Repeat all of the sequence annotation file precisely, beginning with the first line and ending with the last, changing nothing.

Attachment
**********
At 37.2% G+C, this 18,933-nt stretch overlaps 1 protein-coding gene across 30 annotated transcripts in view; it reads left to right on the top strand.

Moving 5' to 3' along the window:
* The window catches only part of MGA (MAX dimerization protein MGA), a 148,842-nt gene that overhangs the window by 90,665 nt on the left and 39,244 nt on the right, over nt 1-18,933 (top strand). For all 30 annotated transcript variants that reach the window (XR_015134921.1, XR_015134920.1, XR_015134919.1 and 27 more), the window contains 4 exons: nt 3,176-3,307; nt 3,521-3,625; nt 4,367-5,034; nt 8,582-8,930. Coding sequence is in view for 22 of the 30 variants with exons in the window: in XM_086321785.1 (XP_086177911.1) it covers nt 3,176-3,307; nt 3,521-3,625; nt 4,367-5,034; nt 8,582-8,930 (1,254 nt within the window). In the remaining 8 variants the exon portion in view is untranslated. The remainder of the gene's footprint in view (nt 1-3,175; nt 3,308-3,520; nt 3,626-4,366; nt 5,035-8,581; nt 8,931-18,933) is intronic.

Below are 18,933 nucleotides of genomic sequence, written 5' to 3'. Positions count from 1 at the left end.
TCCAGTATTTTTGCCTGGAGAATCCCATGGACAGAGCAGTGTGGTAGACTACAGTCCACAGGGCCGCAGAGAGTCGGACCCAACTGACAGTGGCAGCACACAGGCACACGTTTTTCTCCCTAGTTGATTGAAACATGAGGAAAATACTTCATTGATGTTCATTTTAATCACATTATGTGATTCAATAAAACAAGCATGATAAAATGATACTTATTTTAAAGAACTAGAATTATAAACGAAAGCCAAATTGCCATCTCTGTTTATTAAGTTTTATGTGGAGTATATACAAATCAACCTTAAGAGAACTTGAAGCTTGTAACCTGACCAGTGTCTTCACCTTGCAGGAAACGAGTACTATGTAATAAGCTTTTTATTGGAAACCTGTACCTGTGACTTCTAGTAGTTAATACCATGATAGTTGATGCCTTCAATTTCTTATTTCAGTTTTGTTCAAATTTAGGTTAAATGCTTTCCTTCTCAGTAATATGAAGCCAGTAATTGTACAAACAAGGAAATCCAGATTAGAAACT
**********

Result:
At 37.2% G+C, this 18,933-nt stretch overlaps 1 protein-coding gene across 30 annotated transcripts in view; it reads left to right on the top strand.

Moving 5' to 3' along the window:
* The window catches only part of MGA (MAX dimerization protein MGA), a 148,842-nt gene that overhangs the window by 90,665 nt on the left and 39,244 nt on the right, over nt 1-18,933 (top strand). For all 30 annotated transcript variants that reach the window (XR_015134921.1, XR_015134920.1, XR_015134919.1 and 27 more), the window contains 4 exons: nt 3,176-3,307; nt 3,521-3,625; nt 4,367-5,034; nt 8,582-8,930. Coding sequence is in view for 22 of the 30 variants with exons in the window: in XM_086321785.1 (XP_086177911.1) it covers nt 3,176-3,307; nt 3,521-3,625; nt 4,367-5,034; nt 8,582-8,930 (1,254 nt within the window). In the remaining 8 variants the exon portion in view is untranslated. The remainder of the gene's footprint in view (nt 1-3,175; nt 3,308-3,520; nt 3,626-4,366; nt 5,035-8,581; nt 8,931-18,933) is intronic.

Below are 18,933 nucleotides of genomic sequence, written 5' to 3'. Positions count from 1 at the left end.
TCCAGTATTTTTGCCTGGAGAATCCCATGGACAGAGCAGTGTGGTAGACTACAGTCCACAGGGCCGCAGAGAGTCGGACCCAACTGACAGTGGCAGCACACAGGCACACGTTTTTCTCCCTAGTTGATTGAAACATGAGGAAAATACTTCATTGATGTTCATTTTAATCACATTATGTGATTCAATAAAACAAGCATGATAAAATGATACTTATTTTAAAGAACTAGAATTATAAACGAAAGCCAAATTGCCATCTCTGTTTATTAAGTTTTATGTGGAGTATATACAAATCAACCTTAAGAGAACTTGAAGCTTGTAACCTGACCAGTGTCTTCACCTTGCAGGAAACGAGTACTATGTAATAAGCTTTTTATTGGAAACCTGTACCTGTGACTTCTAGTAGTTAATACCATGATAGTTGATGCCTTCAATTTCTTATTTCAGTTTTGTTCAAATTTAGGTTAAATGCTTTCCTTCTCAGTAATATGAAGCCAGTAATTGTACAAACAAGGAAATCCAGATTAGAAACT